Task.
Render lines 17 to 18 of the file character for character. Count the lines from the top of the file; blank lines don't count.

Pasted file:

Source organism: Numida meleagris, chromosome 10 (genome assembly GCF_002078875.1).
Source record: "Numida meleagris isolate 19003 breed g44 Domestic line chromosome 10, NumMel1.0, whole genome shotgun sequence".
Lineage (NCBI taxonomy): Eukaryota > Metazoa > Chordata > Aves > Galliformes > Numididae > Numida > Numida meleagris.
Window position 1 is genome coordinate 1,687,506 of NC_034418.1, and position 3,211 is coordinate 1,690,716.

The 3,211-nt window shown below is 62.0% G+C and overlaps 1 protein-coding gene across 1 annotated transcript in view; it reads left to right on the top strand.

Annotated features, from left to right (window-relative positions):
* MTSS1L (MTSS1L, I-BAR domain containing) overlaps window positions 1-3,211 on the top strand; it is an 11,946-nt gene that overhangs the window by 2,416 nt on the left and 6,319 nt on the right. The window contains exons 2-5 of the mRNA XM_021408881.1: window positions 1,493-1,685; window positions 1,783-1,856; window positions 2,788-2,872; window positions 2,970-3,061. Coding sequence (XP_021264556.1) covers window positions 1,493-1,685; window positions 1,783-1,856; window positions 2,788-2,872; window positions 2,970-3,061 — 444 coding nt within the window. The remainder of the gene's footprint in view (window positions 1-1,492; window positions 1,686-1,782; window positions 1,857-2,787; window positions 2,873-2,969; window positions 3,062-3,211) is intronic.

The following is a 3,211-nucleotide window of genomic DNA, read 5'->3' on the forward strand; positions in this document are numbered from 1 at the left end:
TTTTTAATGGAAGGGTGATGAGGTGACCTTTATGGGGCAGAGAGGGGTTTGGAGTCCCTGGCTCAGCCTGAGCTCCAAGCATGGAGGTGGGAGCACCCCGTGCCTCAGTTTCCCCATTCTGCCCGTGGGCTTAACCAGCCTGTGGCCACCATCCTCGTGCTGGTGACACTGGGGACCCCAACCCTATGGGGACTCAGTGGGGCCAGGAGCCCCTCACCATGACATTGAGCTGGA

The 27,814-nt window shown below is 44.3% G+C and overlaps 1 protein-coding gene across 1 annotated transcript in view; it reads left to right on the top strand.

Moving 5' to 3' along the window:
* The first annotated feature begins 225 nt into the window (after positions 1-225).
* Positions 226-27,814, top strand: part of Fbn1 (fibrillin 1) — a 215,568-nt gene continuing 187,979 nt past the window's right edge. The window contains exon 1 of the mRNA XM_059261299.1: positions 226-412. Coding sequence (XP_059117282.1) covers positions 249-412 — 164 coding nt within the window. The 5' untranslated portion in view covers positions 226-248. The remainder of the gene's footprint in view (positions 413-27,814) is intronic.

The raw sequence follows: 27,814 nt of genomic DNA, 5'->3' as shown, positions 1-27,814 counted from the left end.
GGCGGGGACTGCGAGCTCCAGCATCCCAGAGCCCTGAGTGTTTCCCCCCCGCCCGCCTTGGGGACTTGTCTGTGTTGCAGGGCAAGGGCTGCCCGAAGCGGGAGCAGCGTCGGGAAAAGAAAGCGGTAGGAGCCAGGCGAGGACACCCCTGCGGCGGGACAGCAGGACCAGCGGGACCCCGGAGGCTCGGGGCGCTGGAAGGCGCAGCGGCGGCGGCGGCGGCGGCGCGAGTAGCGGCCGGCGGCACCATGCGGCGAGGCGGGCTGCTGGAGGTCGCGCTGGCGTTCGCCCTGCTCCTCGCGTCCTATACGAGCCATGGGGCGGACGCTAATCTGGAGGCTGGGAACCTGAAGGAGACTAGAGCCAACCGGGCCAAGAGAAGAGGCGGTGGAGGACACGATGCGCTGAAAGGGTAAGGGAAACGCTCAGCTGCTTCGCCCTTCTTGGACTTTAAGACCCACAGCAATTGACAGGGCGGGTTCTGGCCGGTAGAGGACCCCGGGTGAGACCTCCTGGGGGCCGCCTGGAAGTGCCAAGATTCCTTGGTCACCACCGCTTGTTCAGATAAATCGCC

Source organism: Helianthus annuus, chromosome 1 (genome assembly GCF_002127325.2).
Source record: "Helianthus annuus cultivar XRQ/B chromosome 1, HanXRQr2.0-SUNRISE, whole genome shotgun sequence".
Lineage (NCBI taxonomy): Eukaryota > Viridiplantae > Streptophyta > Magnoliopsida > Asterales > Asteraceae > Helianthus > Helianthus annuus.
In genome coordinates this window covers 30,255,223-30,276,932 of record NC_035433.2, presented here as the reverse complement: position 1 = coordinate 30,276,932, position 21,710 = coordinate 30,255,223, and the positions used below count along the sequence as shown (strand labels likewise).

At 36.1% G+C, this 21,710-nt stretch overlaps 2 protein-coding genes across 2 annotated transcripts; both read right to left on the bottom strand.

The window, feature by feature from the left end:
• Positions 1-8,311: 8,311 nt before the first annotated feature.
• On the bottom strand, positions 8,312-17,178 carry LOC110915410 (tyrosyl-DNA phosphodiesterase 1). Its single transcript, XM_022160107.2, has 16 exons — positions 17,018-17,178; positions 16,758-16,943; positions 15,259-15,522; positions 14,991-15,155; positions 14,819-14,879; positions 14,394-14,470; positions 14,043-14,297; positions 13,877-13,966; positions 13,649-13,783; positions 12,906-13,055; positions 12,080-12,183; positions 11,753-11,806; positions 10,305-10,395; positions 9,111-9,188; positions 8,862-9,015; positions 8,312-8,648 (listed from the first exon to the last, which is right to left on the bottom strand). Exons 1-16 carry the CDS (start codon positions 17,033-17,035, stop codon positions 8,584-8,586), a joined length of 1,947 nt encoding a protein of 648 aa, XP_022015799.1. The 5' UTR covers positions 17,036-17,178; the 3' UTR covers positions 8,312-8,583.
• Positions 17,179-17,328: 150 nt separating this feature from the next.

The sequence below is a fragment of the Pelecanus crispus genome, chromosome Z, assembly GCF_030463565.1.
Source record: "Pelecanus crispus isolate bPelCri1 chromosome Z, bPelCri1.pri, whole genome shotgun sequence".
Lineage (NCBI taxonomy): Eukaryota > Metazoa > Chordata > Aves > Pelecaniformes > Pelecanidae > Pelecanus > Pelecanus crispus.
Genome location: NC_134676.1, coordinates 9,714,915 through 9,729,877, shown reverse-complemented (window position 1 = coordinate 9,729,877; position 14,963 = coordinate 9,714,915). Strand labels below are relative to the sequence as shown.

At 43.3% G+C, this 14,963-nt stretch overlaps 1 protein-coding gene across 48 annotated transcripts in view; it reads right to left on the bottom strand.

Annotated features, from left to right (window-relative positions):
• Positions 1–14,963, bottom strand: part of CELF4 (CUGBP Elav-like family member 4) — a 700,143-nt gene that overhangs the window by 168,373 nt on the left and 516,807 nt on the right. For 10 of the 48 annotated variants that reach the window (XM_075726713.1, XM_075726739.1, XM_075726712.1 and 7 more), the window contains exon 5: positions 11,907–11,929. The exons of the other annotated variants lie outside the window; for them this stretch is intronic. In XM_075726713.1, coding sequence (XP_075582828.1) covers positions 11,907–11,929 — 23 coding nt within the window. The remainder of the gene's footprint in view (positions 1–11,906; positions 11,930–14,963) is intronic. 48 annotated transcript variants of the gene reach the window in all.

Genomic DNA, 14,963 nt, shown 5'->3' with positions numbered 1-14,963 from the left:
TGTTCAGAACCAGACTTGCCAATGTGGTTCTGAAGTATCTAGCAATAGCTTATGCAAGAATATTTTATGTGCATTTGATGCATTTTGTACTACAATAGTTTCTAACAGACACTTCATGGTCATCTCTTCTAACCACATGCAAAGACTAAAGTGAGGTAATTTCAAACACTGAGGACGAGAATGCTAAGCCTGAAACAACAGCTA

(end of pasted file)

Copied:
Source record: "Helianthus annuus cultivar XRQ/B chromosome 1, HanXRQr2.0-SUNRISE, whole genome shotgun sequence".
Lineage (NCBI taxonomy): Eukaryota > Viridiplantae > Streptophyta > Magnoliopsida > Asterales > Asteraceae > Helianthus > Helianthus annuus.